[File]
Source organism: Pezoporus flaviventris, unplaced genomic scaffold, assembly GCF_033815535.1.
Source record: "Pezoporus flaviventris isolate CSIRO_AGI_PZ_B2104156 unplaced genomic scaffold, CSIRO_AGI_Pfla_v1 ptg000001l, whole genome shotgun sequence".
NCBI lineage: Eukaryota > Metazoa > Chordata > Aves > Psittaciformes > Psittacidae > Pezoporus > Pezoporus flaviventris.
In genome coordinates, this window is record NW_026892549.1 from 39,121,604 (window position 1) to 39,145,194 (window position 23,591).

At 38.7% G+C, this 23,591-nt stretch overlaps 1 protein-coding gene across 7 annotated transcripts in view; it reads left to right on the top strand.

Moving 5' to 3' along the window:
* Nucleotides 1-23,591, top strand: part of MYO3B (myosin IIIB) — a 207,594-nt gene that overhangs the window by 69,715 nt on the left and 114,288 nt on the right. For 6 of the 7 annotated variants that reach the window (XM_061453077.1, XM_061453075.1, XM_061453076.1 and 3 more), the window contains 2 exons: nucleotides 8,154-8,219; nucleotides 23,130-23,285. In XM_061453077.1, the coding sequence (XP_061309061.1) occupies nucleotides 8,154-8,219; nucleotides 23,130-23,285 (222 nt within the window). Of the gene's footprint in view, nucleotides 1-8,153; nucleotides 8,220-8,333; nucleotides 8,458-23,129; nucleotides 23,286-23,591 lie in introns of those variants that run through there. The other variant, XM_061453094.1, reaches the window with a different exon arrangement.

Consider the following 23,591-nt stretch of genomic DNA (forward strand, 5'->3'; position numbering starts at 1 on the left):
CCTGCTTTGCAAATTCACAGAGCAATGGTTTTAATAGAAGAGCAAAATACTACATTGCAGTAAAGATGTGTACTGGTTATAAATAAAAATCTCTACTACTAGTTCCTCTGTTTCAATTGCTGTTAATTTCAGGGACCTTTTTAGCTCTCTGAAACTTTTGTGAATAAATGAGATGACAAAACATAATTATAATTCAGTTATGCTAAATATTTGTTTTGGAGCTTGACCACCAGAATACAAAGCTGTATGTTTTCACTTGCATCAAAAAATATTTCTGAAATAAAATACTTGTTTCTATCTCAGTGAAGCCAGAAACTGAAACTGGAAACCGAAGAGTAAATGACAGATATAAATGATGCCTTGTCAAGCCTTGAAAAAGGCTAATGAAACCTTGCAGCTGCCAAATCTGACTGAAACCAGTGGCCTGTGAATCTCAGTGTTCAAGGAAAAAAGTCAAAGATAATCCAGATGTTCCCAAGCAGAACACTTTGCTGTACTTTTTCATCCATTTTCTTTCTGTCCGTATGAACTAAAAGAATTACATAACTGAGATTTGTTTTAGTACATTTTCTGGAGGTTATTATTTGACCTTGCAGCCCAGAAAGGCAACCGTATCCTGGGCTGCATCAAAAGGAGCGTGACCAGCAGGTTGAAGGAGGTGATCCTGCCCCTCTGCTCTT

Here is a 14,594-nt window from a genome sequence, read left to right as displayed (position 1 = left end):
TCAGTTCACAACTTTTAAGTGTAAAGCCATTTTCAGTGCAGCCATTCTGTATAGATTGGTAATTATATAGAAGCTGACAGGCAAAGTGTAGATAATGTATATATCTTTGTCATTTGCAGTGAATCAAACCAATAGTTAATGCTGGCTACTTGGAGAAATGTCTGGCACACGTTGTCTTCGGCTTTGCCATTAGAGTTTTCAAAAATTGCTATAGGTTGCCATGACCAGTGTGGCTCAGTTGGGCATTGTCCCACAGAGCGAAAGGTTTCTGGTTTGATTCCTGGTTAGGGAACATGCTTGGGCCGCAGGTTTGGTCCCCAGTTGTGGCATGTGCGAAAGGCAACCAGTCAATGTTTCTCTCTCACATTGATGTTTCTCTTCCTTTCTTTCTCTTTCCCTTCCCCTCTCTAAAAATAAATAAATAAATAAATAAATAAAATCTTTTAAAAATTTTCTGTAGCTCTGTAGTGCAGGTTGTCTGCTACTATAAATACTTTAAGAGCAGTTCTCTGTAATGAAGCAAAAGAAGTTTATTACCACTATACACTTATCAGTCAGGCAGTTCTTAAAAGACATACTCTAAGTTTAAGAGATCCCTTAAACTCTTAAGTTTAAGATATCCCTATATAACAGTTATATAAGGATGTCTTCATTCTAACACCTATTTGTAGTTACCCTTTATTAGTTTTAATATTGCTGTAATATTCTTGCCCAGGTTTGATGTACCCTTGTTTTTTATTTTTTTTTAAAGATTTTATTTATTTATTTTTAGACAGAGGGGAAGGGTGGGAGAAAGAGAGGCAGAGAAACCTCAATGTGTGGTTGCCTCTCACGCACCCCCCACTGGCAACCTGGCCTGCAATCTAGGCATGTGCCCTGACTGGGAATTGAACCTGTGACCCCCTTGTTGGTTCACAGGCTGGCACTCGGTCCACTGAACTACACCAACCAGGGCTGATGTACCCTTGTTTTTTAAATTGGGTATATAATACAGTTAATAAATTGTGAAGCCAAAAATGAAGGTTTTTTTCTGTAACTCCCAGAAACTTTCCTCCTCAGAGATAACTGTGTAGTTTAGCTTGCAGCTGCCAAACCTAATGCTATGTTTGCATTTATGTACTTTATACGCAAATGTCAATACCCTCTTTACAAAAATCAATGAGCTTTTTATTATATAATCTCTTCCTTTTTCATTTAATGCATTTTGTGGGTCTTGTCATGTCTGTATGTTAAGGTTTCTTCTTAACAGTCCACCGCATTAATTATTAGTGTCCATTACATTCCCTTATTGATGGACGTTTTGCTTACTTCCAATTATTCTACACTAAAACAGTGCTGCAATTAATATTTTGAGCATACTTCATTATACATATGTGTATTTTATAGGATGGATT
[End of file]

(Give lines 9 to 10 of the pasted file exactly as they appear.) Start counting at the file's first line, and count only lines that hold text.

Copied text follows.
CCTGCTTTGCAAATTCACAGAGCAATGGTTTTAATAGAAGAGCAAAATACTACATTGCAGTAAAGATGTGTACTGGTTATAAATAAAAATCTCTACTACTAGTTCCTCTGTTTCAATTGCTGTTAATTTCAGGGACCTTTTTAGCTCTCTGAAACTTTTGTGAATAAATGAGATGACAAAACATAATTATAATTCAGTTATGCTAAATATTTGTTTTGGAGCTTGACCACCAGAATACAAAGCTGTATGTTTTCACTTGCATCAAAAAATATTTCTGAAATAAAATACTTGTTTCTATCTCAGTGAAGCCAGAAACTGAAACTGGAAACCGAAGAGTAAATGACAGATATAAATGATGCCTTGTCAAGCCTTGAAAAAGGCTAATGAAACCTTGCAGCTGCCAAATCTGACTGAAACCAGTGGCCTGTGAATCTCAGTGTTCAAGGAAAAAAGTCAAAGATAATCCAGATGTTCCCAAGCAGAACACTTTGCTGTACTTTTTCATCCATTTTCTTTCTGTCCGTATGAACTAAAAGAATTACATAACTGAGATTTGTTTTAGTACATTTTCTGGAGGTTATTATTTGACCTTGCAGCCCAGAAAGGCAACCGTATCCTGGGCTGCATCAAAAGGAGCGTGACCAGCAGGTTGAAGGAGGTGATCCTGCCCCTCTGCTCTT

Here is a 14,594-nt window from a genome sequence, read left to right as displayed (position 1 = left end):